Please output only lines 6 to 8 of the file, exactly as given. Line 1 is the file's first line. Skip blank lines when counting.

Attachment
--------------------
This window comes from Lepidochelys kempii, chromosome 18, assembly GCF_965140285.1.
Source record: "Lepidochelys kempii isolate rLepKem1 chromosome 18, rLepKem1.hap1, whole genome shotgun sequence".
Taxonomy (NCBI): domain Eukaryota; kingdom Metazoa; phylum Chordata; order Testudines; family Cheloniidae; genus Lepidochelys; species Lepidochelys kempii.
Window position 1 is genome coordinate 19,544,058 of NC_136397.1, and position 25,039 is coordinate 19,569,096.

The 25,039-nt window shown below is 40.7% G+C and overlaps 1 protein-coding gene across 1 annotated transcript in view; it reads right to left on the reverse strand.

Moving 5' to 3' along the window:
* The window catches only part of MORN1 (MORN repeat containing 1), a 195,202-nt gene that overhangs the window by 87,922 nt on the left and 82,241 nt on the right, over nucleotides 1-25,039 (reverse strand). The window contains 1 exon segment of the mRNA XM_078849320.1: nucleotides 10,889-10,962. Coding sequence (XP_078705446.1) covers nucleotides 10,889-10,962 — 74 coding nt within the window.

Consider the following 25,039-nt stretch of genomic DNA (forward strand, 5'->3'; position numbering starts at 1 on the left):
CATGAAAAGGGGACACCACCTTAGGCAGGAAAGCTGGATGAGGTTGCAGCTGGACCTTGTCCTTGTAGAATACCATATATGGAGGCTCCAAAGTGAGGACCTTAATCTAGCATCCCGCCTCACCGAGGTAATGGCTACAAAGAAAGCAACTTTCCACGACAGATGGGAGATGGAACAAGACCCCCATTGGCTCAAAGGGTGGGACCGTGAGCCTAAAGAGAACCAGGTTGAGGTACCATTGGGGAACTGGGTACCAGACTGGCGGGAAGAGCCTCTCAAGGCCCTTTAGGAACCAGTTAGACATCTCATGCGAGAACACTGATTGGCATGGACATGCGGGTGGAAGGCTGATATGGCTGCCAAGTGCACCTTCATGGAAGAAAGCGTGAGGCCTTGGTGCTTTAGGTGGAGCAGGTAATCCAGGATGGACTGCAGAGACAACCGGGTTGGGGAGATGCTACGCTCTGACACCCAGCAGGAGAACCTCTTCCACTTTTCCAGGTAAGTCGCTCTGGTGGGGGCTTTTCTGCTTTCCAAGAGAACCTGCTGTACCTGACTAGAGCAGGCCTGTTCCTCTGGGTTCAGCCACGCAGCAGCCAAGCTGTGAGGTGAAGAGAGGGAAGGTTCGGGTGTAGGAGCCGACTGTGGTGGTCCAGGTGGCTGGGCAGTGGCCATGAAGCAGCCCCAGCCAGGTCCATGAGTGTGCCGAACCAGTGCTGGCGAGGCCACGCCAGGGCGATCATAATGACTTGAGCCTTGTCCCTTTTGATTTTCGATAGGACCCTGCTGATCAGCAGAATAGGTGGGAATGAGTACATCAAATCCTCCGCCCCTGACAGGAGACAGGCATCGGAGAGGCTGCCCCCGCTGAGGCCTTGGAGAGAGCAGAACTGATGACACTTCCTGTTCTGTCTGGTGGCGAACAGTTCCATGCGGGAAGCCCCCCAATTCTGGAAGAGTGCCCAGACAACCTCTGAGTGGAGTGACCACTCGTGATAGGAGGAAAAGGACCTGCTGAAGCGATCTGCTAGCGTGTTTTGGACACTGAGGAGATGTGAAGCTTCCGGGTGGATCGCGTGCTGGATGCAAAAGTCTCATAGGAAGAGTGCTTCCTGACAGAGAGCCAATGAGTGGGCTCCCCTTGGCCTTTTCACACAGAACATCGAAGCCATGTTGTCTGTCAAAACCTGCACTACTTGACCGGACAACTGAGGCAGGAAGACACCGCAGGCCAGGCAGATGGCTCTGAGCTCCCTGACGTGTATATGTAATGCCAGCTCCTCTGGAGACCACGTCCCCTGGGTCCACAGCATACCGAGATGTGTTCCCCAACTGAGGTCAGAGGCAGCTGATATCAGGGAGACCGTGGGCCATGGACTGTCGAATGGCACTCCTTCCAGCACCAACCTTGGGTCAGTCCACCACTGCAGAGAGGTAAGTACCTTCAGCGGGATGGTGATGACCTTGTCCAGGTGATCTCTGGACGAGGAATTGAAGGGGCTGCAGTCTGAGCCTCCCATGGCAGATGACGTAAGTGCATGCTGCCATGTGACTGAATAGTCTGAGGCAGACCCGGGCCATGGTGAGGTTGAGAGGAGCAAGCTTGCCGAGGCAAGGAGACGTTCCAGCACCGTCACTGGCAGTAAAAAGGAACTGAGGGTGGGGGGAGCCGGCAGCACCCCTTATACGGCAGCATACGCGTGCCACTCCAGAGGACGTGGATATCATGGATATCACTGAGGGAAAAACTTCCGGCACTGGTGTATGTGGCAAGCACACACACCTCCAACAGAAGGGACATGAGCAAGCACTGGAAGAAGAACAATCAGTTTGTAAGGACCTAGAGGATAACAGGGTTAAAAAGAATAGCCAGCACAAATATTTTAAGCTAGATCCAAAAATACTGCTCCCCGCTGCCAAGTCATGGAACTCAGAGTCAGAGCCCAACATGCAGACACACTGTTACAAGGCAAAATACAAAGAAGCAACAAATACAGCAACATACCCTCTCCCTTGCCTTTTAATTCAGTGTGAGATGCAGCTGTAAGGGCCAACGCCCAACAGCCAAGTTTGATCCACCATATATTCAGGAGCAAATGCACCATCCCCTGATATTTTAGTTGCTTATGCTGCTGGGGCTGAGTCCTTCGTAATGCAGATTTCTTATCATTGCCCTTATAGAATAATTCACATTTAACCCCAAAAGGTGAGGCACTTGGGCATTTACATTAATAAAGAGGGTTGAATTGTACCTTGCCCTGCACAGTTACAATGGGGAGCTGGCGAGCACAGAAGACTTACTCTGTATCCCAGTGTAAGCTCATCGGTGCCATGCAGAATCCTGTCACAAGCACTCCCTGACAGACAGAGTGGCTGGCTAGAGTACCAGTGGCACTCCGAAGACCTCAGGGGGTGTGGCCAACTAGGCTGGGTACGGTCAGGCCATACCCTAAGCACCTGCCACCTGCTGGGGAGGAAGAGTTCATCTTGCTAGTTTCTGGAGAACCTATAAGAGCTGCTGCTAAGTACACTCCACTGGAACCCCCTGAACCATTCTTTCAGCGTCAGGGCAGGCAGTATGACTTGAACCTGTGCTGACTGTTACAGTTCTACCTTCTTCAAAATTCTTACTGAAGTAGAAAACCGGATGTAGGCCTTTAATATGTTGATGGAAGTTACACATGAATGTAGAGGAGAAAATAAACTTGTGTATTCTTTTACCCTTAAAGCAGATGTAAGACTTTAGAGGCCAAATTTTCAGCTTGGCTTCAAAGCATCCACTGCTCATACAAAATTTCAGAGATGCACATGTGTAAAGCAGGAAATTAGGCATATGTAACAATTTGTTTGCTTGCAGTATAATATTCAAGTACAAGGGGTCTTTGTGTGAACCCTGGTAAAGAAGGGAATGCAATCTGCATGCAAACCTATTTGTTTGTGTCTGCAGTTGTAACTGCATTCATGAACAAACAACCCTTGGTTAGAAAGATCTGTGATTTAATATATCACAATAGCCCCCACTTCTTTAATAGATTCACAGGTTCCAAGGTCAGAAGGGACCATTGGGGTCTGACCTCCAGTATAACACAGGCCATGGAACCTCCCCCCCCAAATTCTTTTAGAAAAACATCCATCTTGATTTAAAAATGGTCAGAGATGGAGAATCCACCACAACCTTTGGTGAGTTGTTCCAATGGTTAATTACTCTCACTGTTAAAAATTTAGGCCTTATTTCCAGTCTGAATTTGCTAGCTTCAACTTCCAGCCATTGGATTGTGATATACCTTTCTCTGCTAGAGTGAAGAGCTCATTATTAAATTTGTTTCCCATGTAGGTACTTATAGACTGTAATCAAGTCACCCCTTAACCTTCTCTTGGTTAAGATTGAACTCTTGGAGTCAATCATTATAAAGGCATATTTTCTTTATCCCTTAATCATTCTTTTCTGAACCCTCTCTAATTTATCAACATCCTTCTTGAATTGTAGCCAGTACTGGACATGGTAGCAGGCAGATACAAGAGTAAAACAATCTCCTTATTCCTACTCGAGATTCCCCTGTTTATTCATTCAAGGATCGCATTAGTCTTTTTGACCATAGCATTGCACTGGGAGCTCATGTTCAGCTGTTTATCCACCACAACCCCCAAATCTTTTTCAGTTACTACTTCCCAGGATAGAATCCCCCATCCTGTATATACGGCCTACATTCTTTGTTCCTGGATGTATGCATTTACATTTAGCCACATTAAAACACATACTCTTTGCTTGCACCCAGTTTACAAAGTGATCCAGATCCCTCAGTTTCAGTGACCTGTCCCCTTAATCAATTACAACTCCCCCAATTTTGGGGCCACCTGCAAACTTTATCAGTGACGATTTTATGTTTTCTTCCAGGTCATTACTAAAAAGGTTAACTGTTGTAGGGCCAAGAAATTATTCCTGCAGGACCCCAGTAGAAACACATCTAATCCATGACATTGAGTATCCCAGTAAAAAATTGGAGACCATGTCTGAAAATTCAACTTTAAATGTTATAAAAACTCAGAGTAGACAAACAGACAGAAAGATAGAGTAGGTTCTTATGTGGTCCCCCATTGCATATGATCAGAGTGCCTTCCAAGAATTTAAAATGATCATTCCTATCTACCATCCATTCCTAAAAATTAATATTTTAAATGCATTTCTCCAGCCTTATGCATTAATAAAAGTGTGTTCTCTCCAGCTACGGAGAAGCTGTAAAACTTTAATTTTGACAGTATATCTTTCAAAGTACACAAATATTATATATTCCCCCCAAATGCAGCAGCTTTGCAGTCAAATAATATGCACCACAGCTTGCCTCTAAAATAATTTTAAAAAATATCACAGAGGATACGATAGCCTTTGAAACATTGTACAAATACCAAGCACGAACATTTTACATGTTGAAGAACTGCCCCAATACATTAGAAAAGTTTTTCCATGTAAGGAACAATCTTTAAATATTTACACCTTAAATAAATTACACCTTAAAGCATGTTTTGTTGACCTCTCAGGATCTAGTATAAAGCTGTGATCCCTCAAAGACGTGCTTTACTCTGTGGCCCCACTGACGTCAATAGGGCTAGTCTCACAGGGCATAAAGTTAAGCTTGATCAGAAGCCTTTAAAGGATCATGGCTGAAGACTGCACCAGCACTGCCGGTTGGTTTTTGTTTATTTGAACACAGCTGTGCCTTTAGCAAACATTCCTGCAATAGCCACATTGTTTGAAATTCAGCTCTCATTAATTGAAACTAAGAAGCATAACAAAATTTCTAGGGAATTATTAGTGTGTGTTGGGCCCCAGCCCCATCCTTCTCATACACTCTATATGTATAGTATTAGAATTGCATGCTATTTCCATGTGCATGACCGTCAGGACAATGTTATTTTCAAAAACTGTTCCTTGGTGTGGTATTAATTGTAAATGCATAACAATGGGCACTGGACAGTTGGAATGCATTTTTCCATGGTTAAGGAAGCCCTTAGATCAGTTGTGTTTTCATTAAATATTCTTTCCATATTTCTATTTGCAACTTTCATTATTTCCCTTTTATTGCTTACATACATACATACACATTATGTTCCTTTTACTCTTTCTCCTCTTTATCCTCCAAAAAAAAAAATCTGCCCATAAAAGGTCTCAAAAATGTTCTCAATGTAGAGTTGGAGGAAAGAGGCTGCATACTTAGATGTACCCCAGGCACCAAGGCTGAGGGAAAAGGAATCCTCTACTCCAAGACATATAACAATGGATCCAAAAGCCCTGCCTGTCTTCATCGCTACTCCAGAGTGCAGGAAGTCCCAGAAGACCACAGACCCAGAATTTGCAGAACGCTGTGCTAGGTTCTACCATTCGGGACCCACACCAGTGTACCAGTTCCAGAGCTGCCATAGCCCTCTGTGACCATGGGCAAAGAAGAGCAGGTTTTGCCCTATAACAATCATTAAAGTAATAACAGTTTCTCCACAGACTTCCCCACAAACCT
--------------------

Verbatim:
Moving 5' to 3' along the window:
* The window catches only part of MORN1 (MORN repeat containing 1), a 195,202-nt gene that overhangs the window by 87,922 nt on the left and 82,241 nt on the right, over nucleotides 1-25,039 (reverse strand). The window contains 1 exon segment of the mRNA XM_078849320.1: nucleotides 10,889-10,962. Coding sequence (XP_078705446.1) covers nucleotides 10,889-10,962 — 74 coding nt within the window.

Consider the following 25,039-nt stretch of genomic DNA (forward strand, 5'->3'; position numbering starts at 1 on the left):